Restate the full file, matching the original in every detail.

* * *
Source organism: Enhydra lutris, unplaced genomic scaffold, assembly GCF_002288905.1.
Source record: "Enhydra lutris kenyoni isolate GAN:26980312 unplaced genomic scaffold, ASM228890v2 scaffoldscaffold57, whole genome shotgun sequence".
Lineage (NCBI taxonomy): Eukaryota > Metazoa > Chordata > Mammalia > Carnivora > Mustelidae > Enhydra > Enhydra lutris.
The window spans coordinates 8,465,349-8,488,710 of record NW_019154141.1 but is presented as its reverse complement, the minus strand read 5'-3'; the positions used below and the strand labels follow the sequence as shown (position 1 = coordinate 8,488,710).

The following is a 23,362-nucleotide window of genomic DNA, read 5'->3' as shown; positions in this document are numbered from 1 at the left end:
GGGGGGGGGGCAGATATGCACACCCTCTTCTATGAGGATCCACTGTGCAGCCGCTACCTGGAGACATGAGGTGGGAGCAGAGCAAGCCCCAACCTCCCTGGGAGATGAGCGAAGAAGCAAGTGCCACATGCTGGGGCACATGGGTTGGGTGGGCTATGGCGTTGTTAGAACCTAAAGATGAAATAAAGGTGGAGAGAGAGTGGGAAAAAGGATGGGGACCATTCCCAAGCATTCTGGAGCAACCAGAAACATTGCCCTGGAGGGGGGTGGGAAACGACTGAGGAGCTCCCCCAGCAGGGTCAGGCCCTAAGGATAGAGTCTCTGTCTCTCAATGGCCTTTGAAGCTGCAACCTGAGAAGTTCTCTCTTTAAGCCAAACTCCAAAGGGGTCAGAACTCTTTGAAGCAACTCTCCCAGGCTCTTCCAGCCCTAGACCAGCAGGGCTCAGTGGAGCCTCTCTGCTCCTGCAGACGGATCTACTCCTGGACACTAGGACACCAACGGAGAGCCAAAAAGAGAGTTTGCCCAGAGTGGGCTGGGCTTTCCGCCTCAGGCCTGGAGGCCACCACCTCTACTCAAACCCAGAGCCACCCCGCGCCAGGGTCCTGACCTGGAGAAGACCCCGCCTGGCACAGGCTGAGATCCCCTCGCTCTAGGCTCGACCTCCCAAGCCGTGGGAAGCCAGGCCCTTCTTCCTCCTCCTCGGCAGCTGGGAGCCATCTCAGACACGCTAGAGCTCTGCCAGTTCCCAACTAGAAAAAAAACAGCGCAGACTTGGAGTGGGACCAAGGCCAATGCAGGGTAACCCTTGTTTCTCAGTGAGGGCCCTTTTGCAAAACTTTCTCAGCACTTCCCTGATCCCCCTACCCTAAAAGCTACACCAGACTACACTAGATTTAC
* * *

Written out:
Source organism: Enhydra lutris, unplaced genomic scaffold, assembly GCF_002288905.1.
Source record: "Enhydra lutris kenyoni isolate GAN:26980312 unplaced genomic scaffold, ASM228890v2 scaffoldscaffold57, whole genome shotgun sequence".
Lineage (NCBI taxonomy): Eukaryota > Metazoa > Chordata > Mammalia > Carnivora > Mustelidae > Enhydra > Enhydra lutris.
The window spans coordinates 8,465,349-8,488,710 of record NW_019154141.1 but is presented as its reverse complement, the minus strand read 5'-3'; the positions used below and the strand labels follow the sequence as shown (position 1 = coordinate 8,488,710).

The following is a 23,362-nucleotide window of genomic DNA, read 5'->3' as shown; positions in this document are numbered from 1 at the left end:
GGGGGGGGGGCAGATATGCACACCCTCTTCTATGAGGATCCACTGTGCAGCCGCTACCTGGAGACATGAGGTGGGAGCAGAGCAAGCCCCAACCTCCCTGGGAGATGAGCGAAGAAGCAAGTGCCACATGCTGGGGCACATGGGTTGGGTGGGCTATGGCGTTGTTAGAACCTAAAGATGAAATAAAGGTGGAGAGAGAGTGGGAAAAAGGATGGGGACCATTCCCAAGCATTCTGGAGCAACCAGAAACATTGCCCTGGAGGGGGGTGGGAAACGACTGAGGAGCTCCCCCAGCAGGGTCAGGCCCTAAGGATAGAGTCTCTGTCTCTCAATGGCCTTTGAAGCTGCAACCTGAGAAGTTCTCTCTTTAAGCCAAACTCCAAAGGGGTCAGAACTCTTTGAAGCAACTCTCCCAGGCTCTTCCAGCCCTAGACCAGCAGGGCTCAGTGGAGCCTCTCTGCTCCTGCAGACGGATCTACTCCTGGACACTAGGACACCAACGGAGAGCCAAAAAGAGAGTTTGCCCAGAGTGGGCTGGGCTTTCCGCCTCAGGCCTGGAGGCCACCACCTCTACTCAAACCCAGAGCCACCCCGCGCCAGGGTCCTGACCTGGAGAAGACCCCGCCTGGCACAGGCTGAGATCCCCTCGCTCTAGGCTCGACCTCCCAAGCCGTGGGAAGCCAGGCCCTTCTTCCTCCTCCTCGGCAGCTGGGAGCCATCTCAGACACGCTAGAGCTCTGCCAGTTCCCAACTAGAAAAAAAACAGCGCAGACTTGGAGTGGGACCAAGGCCAATGCAGGGTAACCCTTGTTTCTCAGTGAGGGCCCTTTTGCAAAACTTTCTCAGCACTTCCCTGATCCCCCTACCCTAAAAGCTACACCAGACTACACTAGATTTAC